Women in Leadership: Heather Roymans, Partner & Director at AlterEgo Creates

Photo: Heather Roymans

Noetic’s Women in Leadership series highlights strong women leaders across industries who inspire us personally and professionally – as leaders, collaborators, and humans. They are recognized and influential in their respective fields and they leverage their positions of leadership to uplift, encourage, and support other women. 

This month we are proud to feature Heather Roymans, Partner & Director at AlterEgo Creates.

What is your rule of thumb when it comes to leadership?

Listen.
Let people fail.
Be curious.
Be infinite minded.
Be water, my friend.

Listening shows that I care and understand my job as a problem solver and leader. Because I cannot possibly come up with a winning solution until I understand the real problem.

Letting people fail (or “hands on learning”) is crucial to growth. My favorite anecdote is from “How To Win Friends and Influence People” and it goes like this: A famous test pilot was returning to his home in LA when at 300 feet, both engines suddenly stopped. He managed to land the plane but it was badly damaged. After landing, he inspected the WWII prop plane and saw that it had been fueled with jet fuel instead of gasoline. When he confronted the young mechanic who had serviced the plane he did not scold or criticize him but rather said, “To show you I’m sure that you’ll never do this again, I want you to service my F-51 tomorrow.” That is how you teach people to learn.

Being curious is at the core of who I am and why I am where I am. When I am tasked to work on a subject I know nothing about or with a person with whom I don’t share common interests, I don’t have to fake interest or change who I am. Instead, I am curious about this new thing or this person’s passion- how did they become this way? What is it about this thing that makes you love it so much? Being curious has driven my career and enabled me to have access to all kinds of people I may have otherwise never seen.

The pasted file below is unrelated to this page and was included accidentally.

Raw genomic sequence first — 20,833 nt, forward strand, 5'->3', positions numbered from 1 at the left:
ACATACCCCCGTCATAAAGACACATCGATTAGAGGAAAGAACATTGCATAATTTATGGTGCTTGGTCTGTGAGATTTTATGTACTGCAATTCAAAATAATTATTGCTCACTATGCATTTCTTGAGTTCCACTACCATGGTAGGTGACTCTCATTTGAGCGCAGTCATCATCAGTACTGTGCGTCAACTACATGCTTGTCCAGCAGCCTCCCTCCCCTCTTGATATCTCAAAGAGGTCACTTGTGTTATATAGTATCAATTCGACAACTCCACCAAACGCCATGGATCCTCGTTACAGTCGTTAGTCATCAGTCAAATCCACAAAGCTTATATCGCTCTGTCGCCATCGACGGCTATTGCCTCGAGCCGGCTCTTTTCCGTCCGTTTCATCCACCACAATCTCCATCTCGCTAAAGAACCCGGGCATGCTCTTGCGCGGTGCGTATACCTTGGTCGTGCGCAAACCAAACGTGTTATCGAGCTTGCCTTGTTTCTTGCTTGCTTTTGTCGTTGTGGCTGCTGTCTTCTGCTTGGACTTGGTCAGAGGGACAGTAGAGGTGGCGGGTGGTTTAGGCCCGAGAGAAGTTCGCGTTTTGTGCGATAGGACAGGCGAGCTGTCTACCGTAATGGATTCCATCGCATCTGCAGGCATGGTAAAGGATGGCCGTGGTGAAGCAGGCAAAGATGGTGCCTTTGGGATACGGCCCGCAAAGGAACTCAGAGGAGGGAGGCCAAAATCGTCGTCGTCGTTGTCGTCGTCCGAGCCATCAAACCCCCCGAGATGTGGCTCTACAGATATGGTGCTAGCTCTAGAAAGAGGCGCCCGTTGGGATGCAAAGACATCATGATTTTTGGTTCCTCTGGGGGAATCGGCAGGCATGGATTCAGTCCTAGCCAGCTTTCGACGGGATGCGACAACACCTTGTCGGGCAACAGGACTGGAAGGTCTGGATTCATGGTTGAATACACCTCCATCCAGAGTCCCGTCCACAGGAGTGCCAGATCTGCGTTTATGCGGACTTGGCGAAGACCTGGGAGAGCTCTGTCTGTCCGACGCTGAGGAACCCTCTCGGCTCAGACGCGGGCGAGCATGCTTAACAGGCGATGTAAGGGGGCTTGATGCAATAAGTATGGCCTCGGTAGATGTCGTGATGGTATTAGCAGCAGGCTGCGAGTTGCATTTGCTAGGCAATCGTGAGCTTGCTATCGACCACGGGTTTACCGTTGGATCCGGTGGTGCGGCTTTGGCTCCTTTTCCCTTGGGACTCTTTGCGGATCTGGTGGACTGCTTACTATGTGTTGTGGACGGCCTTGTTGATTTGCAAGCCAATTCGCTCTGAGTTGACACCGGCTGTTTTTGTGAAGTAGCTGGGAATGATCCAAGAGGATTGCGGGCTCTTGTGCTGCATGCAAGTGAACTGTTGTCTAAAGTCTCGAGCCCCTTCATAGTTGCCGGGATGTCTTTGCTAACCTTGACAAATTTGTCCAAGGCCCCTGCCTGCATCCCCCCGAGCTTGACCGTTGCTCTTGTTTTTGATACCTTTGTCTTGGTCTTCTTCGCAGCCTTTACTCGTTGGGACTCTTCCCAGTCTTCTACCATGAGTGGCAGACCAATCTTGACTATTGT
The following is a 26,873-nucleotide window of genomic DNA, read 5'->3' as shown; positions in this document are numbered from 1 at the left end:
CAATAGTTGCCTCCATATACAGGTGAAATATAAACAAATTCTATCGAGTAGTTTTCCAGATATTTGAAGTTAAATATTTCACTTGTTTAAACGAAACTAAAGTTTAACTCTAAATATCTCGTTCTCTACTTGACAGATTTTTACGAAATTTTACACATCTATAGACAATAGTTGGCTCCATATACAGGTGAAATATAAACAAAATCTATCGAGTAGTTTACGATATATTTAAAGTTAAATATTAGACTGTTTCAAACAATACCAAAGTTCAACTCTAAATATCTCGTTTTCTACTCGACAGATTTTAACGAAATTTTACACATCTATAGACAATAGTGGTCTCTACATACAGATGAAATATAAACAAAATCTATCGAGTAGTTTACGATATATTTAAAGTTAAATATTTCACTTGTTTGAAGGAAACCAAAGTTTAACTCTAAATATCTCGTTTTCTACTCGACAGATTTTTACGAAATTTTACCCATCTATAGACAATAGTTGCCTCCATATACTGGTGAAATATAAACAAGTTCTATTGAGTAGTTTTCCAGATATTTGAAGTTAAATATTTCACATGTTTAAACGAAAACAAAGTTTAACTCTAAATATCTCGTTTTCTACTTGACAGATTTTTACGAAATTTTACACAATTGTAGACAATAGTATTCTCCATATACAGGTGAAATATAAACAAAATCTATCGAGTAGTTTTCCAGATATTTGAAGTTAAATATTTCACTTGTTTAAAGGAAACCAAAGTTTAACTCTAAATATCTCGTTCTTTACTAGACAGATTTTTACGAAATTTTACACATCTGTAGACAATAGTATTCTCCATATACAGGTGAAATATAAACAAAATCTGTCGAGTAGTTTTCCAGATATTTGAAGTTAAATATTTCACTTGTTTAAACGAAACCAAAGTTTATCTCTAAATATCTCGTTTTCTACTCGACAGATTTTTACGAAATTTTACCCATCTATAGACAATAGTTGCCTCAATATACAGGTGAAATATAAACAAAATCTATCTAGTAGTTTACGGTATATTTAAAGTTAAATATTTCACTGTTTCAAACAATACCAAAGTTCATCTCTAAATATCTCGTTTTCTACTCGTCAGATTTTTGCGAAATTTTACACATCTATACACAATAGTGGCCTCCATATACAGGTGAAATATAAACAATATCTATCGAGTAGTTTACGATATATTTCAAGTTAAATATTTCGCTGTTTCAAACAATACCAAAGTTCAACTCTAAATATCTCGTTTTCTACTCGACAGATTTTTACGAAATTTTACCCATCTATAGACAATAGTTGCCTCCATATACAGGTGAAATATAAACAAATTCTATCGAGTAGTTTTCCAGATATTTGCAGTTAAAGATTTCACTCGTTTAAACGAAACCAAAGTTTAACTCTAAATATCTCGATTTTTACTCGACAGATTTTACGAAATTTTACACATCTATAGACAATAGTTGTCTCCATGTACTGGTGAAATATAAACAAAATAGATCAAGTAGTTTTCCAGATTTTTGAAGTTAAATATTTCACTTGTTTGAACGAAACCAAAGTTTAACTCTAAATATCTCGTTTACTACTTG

As an “infinite minded” leader, I accept that what I’m contributing to is something I may never see realized. I see the importance in embracing surprise (hello 2020… 2021… ) and finding the opportunity in it over sliding into the fear of the unknown. I used to be a finite minded leader playing what I perceived to be a finite game. I threw around sports metaphors that meant nothing to me or my craft and I encouraged internal competition. I wanted to WIN. But as Simon so brilliantly asks, “win what?” I have since transitioned into playing the infinite game with an infinite mindset because I love the act of playing the game. Play. Never stop using your imagination and never stop playing.

And lastly, my north star has always been, “Be water, my friend.” So much so that I had it tattooed on my body a few years back. I never allow myself to be trapped in any certain mindset. Instead, I trust that I am able to adapt to certain situations, grow, and change like water.